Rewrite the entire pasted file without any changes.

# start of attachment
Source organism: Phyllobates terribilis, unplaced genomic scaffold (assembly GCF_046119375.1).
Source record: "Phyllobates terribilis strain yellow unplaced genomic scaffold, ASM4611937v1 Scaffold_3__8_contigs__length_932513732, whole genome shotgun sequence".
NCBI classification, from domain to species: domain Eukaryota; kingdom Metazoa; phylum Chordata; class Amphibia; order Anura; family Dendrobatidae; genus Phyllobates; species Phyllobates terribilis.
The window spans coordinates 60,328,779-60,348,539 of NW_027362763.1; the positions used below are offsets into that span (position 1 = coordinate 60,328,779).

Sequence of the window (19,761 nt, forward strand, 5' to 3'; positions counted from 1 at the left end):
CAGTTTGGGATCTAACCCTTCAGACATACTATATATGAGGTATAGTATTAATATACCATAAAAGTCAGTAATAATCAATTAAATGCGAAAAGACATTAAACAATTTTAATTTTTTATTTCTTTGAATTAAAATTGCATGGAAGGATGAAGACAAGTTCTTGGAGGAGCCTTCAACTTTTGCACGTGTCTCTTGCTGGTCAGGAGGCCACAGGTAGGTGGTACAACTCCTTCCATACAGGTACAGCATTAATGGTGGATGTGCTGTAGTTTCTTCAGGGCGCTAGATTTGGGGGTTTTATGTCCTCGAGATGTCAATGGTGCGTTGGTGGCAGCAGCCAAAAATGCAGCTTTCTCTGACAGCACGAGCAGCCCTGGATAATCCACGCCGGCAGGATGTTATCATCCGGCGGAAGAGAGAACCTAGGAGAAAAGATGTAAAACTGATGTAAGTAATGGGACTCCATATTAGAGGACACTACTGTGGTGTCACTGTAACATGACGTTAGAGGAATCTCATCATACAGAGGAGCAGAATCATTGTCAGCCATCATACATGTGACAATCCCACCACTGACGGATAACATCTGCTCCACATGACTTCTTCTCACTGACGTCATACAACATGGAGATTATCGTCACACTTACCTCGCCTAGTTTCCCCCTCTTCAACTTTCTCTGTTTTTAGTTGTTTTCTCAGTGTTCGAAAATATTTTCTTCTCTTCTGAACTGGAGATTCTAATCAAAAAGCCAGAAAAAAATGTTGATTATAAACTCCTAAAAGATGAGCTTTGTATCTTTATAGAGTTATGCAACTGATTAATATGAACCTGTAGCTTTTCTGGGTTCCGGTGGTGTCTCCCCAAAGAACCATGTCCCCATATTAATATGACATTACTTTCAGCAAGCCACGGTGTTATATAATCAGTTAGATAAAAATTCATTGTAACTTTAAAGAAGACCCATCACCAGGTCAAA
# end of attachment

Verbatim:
Source organism: Phyllobates terribilis, unplaced genomic scaffold (assembly GCF_046119375.1).
Source record: "Phyllobates terribilis strain yellow unplaced genomic scaffold, ASM4611937v1 Scaffold_3__8_contigs__length_932513732, whole genome shotgun sequence".
NCBI classification, from domain to species: domain Eukaryota; kingdom Metazoa; phylum Chordata; class Amphibia; order Anura; family Dendrobatidae; genus Phyllobates; species Phyllobates terribilis.
The window spans coordinates 60,328,779-60,348,539 of NW_027362763.1; the positions used below are offsets into that span (position 1 = coordinate 60,328,779).

Sequence of the window (19,761 nt, forward strand, 5' to 3'; positions counted from 1 at the left end):
CAGTTTGGGATCTAACCCTTCAGACATACTATATATGAGGTATAGTATTAATATACCATAAAAGTCAGTAATAATCAATTAAATGCGAAAAGACATTAAACAATTTTAATTTTTTATTTCTTTGAATTAAAATTGCATGGAAGGATGAAGACAAGTTCTTGGAGGAGCCTTCAACTTTTGCACGTGTCTCTTGCTGGTCAGGAGGCCACAGGTAGGTGGTACAACTCCTTCCATACAGGTACAGCATTAATGGTGGATGTGCTGTAGTTTCTTCAGGGCGCTAGATTTGGGGGTTTTATGTCCTCGAGATGTCAATGGTGCGTTGGTGGCAGCAGCCAAAAATGCAGCTTTCTCTGACAGCACGAGCAGCCCTGGATAATCCACGCCGGCAGGATGTTATCATCCGGCGGAAGAGAGAACCTAGGAGAAAAGATGTAAAACTGATGTAAGTAATGGGACTCCATATTAGAGGACACTACTGTGGTGTCACTGTAACATGACGTTAGAGGAATCTCATCATACAGAGGAGCAGAATCATTGTCAGCCATCATACATGTGACAATCCCACCACTGACGGATAACATCTGCTCCACATGACTTCTTCTCACTGACGTCATACAACATGGAGATTATCGTCACACTTACCTCGCCTAGTTTCCCCCTCTTCAACTTTCTCTGTTTTTAGTTGTTTTCTCAGTGTTCGAAAATATTTTCTTCTCTTCTGAACTGGAGATTCTAATCAAAAAGCCAGAAAAAAATGTTGATTATAAACTCCTAAAAGATGAGCTTTGTATCTTTATAGAGTTATGCAACTGATTAATATGAACCTGTAGCTTTTCTGGGTTCCGGTGGTGTCTCCCCAAAGAACCATGTCCCCATATTAATATGACATTACTTTCAGCAAGCCACGGTGTTATATAATCAGTTAGATAAAAATTCATTGTAACTTTAAAGAAGACCCATCACCAGGTCAAA